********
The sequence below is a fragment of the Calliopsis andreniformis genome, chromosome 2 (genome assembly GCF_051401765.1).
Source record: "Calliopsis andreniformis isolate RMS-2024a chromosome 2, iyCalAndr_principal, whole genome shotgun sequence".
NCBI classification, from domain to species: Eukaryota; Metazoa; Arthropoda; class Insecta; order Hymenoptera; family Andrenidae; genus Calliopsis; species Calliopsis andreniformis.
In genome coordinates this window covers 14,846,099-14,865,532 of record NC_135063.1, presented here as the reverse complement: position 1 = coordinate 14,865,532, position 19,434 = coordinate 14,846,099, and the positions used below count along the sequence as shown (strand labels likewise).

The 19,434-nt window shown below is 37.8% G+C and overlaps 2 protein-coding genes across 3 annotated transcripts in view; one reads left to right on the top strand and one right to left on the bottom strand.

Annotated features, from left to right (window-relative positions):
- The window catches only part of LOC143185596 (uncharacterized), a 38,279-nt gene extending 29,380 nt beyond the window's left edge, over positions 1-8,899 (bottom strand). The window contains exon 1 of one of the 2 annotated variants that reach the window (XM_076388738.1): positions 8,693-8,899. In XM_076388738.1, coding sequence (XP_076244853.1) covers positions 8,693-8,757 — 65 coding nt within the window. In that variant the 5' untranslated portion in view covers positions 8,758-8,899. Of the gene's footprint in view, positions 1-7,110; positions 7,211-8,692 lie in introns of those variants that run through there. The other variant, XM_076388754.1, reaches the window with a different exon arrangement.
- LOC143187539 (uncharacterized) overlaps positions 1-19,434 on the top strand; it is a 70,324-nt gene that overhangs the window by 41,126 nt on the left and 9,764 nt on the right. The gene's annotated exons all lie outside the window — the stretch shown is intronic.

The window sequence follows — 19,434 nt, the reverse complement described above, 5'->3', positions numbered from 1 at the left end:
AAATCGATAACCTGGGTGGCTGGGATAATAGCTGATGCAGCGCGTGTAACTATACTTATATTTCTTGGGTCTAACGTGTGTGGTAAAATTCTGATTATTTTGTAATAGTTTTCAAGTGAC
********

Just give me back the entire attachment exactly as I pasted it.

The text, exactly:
The sequence below is a fragment of the Calliopsis andreniformis genome, chromosome 2 (genome assembly GCF_051401765.1).
Source record: "Calliopsis andreniformis isolate RMS-2024a chromosome 2, iyCalAndr_principal, whole genome shotgun sequence".
NCBI classification, from domain to species: Eukaryota; Metazoa; Arthropoda; class Insecta; order Hymenoptera; family Andrenidae; genus Calliopsis; species Calliopsis andreniformis.
In genome coordinates this window covers 14,846,099-14,865,532 of record NC_135063.1, presented here as the reverse complement: position 1 = coordinate 14,865,532, position 19,434 = coordinate 14,846,099, and the positions used below count along the sequence as shown (strand labels likewise).

The 19,434-nt window shown below is 37.8% G+C and overlaps 2 protein-coding genes across 3 annotated transcripts in view; one reads left to right on the top strand and one right to left on the bottom strand.

Annotated features, from left to right (window-relative positions):
- The window catches only part of LOC143185596 (uncharacterized), a 38,279-nt gene extending 29,380 nt beyond the window's left edge, over positions 1-8,899 (bottom strand). The window contains exon 1 of one of the 2 annotated variants that reach the window (XM_076388738.1): positions 8,693-8,899. In XM_076388738.1, coding sequence (XP_076244853.1) covers positions 8,693-8,757 — 65 coding nt within the window. In that variant the 5' untranslated portion in view covers positions 8,758-8,899. Of the gene's footprint in view, positions 1-7,110; positions 7,211-8,692 lie in introns of those variants that run through there. The other variant, XM_076388754.1, reaches the window with a different exon arrangement.
- LOC143187539 (uncharacterized) overlaps positions 1-19,434 on the top strand; it is a 70,324-nt gene that overhangs the window by 41,126 nt on the left and 9,764 nt on the right. The gene's annotated exons all lie outside the window — the stretch shown is intronic.

The window sequence follows — 19,434 nt, the reverse complement described above, 5'->3', positions numbered from 1 at the left end:
AAATCGATAACCTGGGTGGCTGGGATAATAGCTGATGCAGCGCGTGTAACTATACTTATATTTCTTGGGTCTAACGTGTGTGGTAAAATTCTGATTATTTTGTAATAGTTTTCAAGTGAC